"Does this mean AOL is trying to become something which it is not?"

    1. AOL is a Internet technology compnay. Email is part of it. AOL is a customer service company. Email serves customers.
    2. Who cares if AOL does something different. Does it really matter? Or is this where we all bash one company (MS, AOL, Walmart, **AA) for doing something, yet praise another company (Apple, RedHat) for doing the exact same thing.
    3. You don't need to have the stupid lead-in questions that can be answered with a Yes or No. People will still not read the article and post comments. Even in duplicate stories.
  • They can hire back some of the folks they laid off to develop this and then they can lay them off again right before executive bonus time next year.
  • Yes (Score:1, Troll)

    by ThogScully ( 589935 )
    Does this mean AOL is trying to become something which it is not?
    Yes. Relevant.
    -N
  • This makes no sense. How will AOL benefit if it can't install enough spyware and adware on your computer to bring it to a crawl? I had to install the demon on my work computer, since AOL users were not able to keep sessions on our server due to its proxy farms. It tries to run 4 background apps, one of which eats 11M of memory which claims to be a spyware blocker. Right. Due to the proxy farms browsing with AOL over DSL is like going back to 1994 over 14.4 dialup. It took 30 seconds to get pages which
  • Sure it would be a good idea to get an @aol.com mail account. They block [slashdot.org] my mail [aol.com]. I block their mail. After all, spam for spam is a good trade.
  • by Retrospecter ( 807978 ) on Thursday December 23, 2004 @10:57AM (#11167832)
    Does this mean AOL is trying to become something which it is not?"

    This reminds of of when that crazy search engine Google said they were gonna do webmail. Nice try Google! We all know you're just a search engine!

  • Hmmm.... (Score:4, Interesting)

    by macthulhu ( 603399 ) on Thursday December 23, 2004 @11:02AM (#11167864)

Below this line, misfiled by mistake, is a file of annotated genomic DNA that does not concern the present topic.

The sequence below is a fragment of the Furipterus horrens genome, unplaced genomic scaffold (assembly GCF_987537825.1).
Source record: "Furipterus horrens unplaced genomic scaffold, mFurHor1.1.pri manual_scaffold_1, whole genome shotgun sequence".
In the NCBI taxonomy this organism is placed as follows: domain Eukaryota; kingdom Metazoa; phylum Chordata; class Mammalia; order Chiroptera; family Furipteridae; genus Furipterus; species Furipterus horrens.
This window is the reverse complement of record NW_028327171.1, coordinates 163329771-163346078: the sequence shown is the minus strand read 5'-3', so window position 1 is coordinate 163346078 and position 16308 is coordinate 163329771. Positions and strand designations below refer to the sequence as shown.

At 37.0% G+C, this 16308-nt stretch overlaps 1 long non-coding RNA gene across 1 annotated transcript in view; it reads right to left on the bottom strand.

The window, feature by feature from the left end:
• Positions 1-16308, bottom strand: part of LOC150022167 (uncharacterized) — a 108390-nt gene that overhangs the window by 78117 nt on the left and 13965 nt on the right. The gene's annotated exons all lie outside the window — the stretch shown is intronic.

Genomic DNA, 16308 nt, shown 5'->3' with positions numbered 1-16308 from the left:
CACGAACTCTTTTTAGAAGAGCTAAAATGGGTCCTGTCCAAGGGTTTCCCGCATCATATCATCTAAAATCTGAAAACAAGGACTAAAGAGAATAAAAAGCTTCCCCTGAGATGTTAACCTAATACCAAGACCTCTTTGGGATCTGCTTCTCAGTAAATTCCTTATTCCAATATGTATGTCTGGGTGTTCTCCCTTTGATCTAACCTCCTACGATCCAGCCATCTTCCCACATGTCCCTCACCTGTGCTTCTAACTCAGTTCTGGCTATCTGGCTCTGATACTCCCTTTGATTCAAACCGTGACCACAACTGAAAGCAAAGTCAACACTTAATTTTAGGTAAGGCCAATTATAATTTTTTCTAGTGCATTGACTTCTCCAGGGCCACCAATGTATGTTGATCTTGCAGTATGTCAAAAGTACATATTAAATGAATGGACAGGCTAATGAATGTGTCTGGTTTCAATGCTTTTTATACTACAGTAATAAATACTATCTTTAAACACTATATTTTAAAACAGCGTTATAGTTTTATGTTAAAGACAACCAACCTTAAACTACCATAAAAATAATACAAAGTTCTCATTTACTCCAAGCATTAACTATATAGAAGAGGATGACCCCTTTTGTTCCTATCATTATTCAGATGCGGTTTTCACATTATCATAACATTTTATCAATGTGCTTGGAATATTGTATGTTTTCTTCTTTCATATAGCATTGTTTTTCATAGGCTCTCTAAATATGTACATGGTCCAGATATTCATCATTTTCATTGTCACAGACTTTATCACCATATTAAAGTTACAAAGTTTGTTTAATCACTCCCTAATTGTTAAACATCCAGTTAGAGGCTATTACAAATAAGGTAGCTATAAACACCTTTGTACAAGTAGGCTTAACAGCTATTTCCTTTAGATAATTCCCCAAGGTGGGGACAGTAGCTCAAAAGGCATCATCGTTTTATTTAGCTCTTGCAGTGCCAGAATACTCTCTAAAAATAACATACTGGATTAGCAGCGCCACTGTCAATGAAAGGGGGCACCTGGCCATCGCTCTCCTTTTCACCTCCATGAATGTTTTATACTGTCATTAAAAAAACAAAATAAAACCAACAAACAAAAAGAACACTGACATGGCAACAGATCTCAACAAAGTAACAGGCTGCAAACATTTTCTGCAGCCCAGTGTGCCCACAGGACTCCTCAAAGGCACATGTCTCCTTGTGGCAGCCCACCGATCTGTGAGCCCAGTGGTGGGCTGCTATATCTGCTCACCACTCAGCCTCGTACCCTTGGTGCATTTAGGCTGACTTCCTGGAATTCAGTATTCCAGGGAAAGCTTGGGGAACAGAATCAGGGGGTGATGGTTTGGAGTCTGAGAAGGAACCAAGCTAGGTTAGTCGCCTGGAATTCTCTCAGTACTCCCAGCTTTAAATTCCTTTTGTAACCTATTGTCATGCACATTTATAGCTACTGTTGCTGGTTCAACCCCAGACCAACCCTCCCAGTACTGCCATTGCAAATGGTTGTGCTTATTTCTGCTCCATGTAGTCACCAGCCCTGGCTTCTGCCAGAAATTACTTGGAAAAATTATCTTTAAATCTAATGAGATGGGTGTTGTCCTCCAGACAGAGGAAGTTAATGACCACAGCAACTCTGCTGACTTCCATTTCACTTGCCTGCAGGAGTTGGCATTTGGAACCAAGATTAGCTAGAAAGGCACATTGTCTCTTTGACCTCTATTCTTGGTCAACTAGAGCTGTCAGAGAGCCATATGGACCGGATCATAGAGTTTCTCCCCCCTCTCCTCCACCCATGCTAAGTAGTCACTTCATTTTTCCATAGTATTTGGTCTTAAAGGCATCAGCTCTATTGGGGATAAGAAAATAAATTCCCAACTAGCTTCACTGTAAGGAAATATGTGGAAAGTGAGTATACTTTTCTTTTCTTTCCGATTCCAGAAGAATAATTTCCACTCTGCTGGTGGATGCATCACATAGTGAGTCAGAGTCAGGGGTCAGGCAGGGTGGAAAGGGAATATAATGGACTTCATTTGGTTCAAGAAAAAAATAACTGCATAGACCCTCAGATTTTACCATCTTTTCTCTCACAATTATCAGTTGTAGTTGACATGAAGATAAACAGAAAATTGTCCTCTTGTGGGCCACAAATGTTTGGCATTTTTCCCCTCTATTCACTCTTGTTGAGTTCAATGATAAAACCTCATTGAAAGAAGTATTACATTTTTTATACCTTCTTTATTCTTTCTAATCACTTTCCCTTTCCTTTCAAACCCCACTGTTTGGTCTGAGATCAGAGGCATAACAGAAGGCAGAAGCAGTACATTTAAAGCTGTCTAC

As an employee of The Death Star... errrr... Time Warner, I think it's safe to say that the only way this thing will work, is if they outsource their IT jobs. If the clowns running it now are the ones they rely on to keep it up and running right, it will die a quick embarrasing death. I mean, these are guys who remotely access everyone's computers at night and remove printer drivers for the printers they shipped us... Or disable all of the audio hardware on laptops used for presentations... Then they get all peeved when their phones start ringing. I realize that's a small issue, as long as it's not your printer, but it's indicative of the sharpness of the tools in our shed.

    I have to go now... there are some men here to escort me to the re-education chamber for speaking out about our hard working, highly skilled IT workers.

  • AOL owns Netscape, which already has free webmail - granted, it isn't the greatest and doesn't have the AOL branding, but it's still in existence.
  • Jeepers. What kind of clown announces that -- in six months -- they will roll out a web based service that was state of the art eight years ago?

    Do they think people will hold off getting a Hotmail account so they can have those three little letters that say so much instead?

    If there's a stock analyst covering this sector who doesn't really understand this 'internets' thing, that's who this announcement is directed at.

  • They have been a webmail provider for years. Ever since they bought Netscape. I have an account there at www.netscape.com.

    So, just what is new? Not webmail. Features maybe...

  • Does this mean AOL is trying to become something which it is not?

    AOL has always been trying to become something which it is not. Fast. Reliable. Relevant.

    They gave up- now their commercials just sell AOL as easy to use and "the 'in' thing".

  • Meaning what, a viable company?

    ~D
  • I've yet to see a web application as good as a comparable client application.
  • The question is really, why does someone stick with a service. Any service from an Amex card to AOL. If you have a paid AOL with the "paid" email account, and then you go and buy Broadband some place else... and then you quit AOL do you get to convert your previously paid email/screen name to the free account. (I assume you can't).

    As long as you can't convert paid accounts to unpaid, they have no risk. Your hotmail or google account is only taking away from their brand "power" (% of market share).

    If they
  • AOL owns and operates netscape.net, which offers webmail and other services. Every AIM account has a corresponding netscape.net email account. If you register the Netscape browser, you create an AIM screenname and therefore a netscape.net email account.
  • Well, seeing that GMail is down and AOLMail is not yet available, I guess AOL has already caught up with GMail ;-)
  • Hm, I probably could use another email address...
  • Does this mean AOL is trying to become something which it is not?"

    Well, it'd be kinda silly to try and become something that it already is, wouldnt it?
  • by gone.fishing ( 213219 ) on Thursday December 23, 2004 @11:35AM (#11168169) Journal